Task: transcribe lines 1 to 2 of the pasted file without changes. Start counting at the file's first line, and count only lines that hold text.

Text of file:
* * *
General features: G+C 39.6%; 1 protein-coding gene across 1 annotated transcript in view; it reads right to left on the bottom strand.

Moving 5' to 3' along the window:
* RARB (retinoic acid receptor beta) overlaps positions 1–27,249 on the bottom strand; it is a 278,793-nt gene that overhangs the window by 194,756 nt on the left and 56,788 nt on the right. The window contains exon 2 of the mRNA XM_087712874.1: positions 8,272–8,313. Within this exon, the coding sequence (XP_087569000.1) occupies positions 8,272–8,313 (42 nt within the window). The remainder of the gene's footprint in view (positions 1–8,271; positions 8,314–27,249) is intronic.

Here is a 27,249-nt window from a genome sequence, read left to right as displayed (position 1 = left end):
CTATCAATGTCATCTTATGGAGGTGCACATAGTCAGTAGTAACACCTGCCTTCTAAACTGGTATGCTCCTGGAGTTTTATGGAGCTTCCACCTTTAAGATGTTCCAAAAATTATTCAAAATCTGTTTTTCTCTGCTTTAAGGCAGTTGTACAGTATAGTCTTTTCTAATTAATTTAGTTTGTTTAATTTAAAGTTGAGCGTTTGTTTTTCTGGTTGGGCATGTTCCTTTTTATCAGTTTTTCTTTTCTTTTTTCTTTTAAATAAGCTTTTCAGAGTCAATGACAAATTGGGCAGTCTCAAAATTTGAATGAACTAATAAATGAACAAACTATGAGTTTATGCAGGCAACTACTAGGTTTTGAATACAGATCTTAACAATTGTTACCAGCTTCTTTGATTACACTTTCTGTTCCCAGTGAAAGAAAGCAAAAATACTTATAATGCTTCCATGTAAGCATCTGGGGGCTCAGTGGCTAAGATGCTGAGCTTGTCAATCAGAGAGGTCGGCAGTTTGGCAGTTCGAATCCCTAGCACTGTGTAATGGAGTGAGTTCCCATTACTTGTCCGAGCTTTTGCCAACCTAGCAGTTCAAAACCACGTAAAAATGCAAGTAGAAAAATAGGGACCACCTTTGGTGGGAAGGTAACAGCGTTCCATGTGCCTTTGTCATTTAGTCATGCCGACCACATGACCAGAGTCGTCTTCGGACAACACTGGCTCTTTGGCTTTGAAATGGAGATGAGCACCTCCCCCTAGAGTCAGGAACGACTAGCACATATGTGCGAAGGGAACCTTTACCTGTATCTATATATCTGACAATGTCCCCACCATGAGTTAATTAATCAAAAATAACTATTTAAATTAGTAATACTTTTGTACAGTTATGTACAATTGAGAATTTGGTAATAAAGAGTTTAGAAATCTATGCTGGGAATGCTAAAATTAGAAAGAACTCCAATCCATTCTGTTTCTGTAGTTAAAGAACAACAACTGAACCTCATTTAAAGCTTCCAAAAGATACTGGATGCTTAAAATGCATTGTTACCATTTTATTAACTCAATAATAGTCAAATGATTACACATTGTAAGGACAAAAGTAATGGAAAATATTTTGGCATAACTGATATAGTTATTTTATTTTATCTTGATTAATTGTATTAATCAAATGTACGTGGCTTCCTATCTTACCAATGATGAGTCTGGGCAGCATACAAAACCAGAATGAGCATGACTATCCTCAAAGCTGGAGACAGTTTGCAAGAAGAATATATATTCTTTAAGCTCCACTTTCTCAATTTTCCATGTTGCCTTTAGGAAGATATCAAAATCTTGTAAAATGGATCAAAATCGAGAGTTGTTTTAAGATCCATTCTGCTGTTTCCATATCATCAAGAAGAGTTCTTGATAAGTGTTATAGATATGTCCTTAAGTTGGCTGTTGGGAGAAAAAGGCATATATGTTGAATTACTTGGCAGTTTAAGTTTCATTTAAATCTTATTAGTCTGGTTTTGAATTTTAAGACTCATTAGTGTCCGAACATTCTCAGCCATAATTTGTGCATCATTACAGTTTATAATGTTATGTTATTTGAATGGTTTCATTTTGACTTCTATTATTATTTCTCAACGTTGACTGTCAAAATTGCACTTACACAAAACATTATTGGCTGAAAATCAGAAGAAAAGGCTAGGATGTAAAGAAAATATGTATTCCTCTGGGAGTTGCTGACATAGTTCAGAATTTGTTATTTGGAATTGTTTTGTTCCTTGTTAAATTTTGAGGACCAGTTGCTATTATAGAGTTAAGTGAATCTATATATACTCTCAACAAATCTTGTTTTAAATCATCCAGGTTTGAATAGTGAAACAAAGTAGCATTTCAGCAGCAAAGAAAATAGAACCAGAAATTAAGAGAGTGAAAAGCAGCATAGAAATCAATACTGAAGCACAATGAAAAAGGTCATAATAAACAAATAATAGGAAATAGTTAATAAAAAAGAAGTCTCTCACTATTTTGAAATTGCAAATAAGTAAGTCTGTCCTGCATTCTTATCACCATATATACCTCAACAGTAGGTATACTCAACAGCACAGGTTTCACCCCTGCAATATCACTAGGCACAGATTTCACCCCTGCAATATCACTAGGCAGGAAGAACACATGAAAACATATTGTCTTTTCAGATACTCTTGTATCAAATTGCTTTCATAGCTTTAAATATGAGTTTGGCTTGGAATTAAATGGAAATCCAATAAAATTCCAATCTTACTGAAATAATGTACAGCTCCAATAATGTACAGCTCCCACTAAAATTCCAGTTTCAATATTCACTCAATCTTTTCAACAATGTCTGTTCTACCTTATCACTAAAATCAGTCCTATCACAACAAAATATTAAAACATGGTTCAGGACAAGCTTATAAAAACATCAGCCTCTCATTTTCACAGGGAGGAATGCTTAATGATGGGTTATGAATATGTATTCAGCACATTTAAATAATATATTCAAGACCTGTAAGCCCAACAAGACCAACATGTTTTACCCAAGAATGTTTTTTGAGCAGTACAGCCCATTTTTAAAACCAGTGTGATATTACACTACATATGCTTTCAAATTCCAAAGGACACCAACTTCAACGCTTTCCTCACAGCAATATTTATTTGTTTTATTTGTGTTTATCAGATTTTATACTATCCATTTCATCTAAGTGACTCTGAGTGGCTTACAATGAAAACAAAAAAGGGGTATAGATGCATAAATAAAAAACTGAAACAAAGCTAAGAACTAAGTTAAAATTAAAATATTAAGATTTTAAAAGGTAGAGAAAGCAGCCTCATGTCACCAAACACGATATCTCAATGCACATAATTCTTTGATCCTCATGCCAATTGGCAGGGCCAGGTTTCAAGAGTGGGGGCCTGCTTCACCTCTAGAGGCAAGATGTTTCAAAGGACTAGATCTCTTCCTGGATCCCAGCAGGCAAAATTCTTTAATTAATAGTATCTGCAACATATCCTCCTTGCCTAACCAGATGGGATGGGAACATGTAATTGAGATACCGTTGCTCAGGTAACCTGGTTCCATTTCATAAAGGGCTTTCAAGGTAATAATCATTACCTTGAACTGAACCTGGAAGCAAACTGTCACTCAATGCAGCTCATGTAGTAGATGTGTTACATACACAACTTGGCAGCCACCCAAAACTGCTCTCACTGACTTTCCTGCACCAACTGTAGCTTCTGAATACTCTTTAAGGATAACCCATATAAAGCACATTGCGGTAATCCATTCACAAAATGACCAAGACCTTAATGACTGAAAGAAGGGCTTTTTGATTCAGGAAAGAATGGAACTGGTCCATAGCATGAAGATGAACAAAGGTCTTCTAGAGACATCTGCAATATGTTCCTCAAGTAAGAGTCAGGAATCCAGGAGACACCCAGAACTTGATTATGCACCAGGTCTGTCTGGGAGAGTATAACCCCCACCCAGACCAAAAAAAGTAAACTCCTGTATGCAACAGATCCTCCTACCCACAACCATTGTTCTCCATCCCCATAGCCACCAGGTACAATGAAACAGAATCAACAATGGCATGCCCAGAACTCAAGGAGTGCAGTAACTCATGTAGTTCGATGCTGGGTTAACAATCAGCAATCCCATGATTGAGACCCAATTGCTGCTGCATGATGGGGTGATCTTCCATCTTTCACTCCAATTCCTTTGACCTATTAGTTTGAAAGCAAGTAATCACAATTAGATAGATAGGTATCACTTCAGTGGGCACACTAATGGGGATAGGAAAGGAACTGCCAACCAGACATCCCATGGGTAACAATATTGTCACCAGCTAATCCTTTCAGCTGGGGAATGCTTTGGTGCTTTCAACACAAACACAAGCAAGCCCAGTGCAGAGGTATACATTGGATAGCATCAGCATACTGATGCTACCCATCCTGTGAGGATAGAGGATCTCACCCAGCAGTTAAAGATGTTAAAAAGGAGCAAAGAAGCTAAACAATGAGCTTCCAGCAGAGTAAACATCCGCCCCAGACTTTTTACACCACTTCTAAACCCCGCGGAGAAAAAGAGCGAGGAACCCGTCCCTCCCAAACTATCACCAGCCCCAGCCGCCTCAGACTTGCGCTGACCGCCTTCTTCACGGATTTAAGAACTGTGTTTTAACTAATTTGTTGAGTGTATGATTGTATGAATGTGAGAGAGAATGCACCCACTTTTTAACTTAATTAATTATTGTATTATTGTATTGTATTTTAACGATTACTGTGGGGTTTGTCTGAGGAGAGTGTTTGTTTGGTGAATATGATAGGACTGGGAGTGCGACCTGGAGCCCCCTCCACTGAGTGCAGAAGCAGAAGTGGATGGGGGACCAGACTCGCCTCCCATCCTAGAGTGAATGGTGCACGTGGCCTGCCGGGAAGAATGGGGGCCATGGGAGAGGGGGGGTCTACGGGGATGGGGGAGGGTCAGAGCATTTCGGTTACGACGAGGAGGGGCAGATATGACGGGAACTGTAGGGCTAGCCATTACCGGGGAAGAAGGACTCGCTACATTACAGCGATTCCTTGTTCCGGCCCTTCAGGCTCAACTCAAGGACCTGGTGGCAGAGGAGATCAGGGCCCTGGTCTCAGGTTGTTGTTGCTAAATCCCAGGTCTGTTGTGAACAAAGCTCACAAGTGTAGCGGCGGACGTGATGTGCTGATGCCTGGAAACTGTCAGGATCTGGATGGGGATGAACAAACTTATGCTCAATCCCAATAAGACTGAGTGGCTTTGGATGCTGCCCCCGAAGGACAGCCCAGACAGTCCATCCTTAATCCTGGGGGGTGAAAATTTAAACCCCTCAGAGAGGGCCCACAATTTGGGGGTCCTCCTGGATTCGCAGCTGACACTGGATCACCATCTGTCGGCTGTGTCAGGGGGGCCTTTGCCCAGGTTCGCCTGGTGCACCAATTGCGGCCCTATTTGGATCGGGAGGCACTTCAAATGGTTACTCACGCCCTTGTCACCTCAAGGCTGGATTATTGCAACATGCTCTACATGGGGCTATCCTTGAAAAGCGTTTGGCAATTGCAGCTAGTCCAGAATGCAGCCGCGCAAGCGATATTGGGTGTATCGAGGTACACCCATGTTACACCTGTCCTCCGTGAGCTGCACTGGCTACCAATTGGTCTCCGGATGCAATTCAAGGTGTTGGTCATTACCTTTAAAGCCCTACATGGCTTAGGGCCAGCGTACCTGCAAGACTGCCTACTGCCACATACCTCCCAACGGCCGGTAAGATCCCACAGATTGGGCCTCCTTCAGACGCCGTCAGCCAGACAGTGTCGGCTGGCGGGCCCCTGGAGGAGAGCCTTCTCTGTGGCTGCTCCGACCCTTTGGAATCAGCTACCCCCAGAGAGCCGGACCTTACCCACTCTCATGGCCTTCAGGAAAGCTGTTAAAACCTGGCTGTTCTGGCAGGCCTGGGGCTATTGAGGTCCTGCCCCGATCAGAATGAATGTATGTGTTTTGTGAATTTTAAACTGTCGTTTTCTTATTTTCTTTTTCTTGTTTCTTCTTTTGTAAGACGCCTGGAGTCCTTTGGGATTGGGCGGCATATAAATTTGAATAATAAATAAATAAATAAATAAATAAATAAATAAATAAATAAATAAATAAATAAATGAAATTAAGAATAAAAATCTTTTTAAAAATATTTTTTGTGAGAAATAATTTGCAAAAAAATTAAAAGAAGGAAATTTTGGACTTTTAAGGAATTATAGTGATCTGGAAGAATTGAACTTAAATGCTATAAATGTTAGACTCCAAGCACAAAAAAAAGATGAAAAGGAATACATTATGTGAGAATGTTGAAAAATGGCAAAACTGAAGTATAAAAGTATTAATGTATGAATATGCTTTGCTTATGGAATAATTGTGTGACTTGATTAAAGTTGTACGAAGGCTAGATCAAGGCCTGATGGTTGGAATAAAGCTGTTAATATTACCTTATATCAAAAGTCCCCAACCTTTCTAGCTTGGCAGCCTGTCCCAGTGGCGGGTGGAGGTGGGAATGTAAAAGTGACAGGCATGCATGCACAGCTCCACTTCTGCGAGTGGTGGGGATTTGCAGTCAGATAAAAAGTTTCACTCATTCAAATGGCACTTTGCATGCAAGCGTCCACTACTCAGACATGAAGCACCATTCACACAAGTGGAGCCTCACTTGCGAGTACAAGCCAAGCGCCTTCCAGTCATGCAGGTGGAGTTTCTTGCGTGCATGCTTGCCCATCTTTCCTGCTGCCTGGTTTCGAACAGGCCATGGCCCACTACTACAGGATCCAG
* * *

General features: G+C 39.6%; 1 protein-coding gene across 1 annotated transcript in view; it reads right to left on the bottom strand.

Moving 5' to 3' along the window: